It’s unlike anything we’ve ever experienced in recent memory. Deciphering a code on a page of crumpled paper on our coffee table and inputting it to reveal a new door – which would often lead to a web of new, connected rooms – was enthralling. These new areas might look like the rooms we’d explored before, or they might be wildly different, with unique art styles or new sound effects. Diving in to discover a new language carved into stone totems was like stumbling onto an ancient ruins or the remains of an alien planet, and learning their language was the key to delving even deeper.
This was as ambitious as it was dangerous. Gameplay difficulty is on a sliding scale and crossing over into “too hard” territory can wreck a game if not handled flawlessly. Fez navigates the line between challenging and brainbusting perfectly, dripping just enough information and giving the right amount of clues needed to progress.
The fact that only half of the game’s 64 cubes are needed to finish the game helps balance out this difficulty, though we were still set back from time to time by occasional glitches that got in the way of figuring out some of the puzzles. Fez doesn’t shy away from breaking the fourth wall and requiring you to go outside the game to solve puzzles, and it’s also not above the occasional fake-out glitch or surprise. Because of how eccentric the design is, it’s sometimes hard to tell when the game is providing another deceptively meta moment and when it’s honestly breaking.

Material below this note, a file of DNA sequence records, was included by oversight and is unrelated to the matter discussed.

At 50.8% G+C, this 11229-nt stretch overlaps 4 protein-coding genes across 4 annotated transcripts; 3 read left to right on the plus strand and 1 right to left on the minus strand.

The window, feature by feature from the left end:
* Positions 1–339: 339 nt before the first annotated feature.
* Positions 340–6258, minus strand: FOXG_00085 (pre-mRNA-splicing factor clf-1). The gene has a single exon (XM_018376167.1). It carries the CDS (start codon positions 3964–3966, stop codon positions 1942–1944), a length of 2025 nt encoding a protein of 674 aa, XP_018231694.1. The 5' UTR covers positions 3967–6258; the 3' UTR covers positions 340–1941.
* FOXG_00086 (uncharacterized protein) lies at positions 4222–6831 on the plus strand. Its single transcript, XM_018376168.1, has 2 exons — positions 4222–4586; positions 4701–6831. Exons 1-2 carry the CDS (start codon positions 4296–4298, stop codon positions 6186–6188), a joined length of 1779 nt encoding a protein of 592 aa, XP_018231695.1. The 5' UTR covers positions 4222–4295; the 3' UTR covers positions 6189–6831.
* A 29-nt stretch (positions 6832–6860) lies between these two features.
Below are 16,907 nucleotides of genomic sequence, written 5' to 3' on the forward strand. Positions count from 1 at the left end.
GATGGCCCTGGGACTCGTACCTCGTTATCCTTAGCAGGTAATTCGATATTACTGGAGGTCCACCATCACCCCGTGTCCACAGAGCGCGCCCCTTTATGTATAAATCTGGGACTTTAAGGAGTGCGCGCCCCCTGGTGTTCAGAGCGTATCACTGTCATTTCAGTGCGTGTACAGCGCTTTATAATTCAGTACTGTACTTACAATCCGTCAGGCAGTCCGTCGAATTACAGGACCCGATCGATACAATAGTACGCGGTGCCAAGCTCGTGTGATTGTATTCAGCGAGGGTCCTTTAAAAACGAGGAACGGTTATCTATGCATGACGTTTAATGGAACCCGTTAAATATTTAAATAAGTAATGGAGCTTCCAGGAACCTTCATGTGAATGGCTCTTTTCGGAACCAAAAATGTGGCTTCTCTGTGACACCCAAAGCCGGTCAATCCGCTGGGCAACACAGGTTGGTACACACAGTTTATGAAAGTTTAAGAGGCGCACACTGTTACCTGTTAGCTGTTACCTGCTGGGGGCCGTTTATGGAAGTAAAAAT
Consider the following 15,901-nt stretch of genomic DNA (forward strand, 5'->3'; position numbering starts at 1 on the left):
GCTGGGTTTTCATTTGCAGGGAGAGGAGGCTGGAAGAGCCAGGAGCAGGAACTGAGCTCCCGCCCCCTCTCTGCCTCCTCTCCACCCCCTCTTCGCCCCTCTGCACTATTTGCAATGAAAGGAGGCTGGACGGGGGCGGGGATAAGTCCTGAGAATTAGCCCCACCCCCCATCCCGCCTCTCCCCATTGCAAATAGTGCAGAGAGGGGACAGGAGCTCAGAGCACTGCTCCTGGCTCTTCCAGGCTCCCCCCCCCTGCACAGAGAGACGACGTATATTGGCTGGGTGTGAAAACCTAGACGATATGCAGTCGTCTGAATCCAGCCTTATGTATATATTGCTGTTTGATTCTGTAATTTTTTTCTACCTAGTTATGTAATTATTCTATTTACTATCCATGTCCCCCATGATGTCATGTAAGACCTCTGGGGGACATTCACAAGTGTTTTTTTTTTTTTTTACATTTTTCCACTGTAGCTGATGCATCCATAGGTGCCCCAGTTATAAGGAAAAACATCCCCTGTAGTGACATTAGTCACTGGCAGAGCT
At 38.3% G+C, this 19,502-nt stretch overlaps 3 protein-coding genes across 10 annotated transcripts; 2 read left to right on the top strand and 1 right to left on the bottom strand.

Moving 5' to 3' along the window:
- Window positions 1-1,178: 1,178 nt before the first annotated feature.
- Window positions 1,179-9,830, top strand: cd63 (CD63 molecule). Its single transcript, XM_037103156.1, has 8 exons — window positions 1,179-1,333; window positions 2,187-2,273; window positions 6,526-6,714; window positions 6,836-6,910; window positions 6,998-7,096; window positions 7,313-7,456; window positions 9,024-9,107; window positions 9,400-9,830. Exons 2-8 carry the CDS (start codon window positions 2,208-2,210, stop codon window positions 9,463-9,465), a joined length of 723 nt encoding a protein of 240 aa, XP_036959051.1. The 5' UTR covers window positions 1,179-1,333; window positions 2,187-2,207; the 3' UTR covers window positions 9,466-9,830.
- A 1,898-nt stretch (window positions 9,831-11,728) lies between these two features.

The best puzzle games have the ability to make the player feel inversely smart and stupid. Fez takes this further than any game we’ve ever played, giving us the feeling of being both cackling genius and babbling idiot within minutes of each other. It’s an absolute triumph in creating something new both in terms of its platforming and its puzzle solving; blending together genres in ways we’ve never seen.
It’s about opening doors, exploring, deciphering languages, and dipping your toe into the well of insanity just enough to hopefully come out with the knowledge needed to open one more door, to get one more cube. We’re sure some will be turned off by the dense, unorthodox style – it’s absolutely not for everyone – but we’re in love, and expect to spend many more hours unraveling the game’s secrets.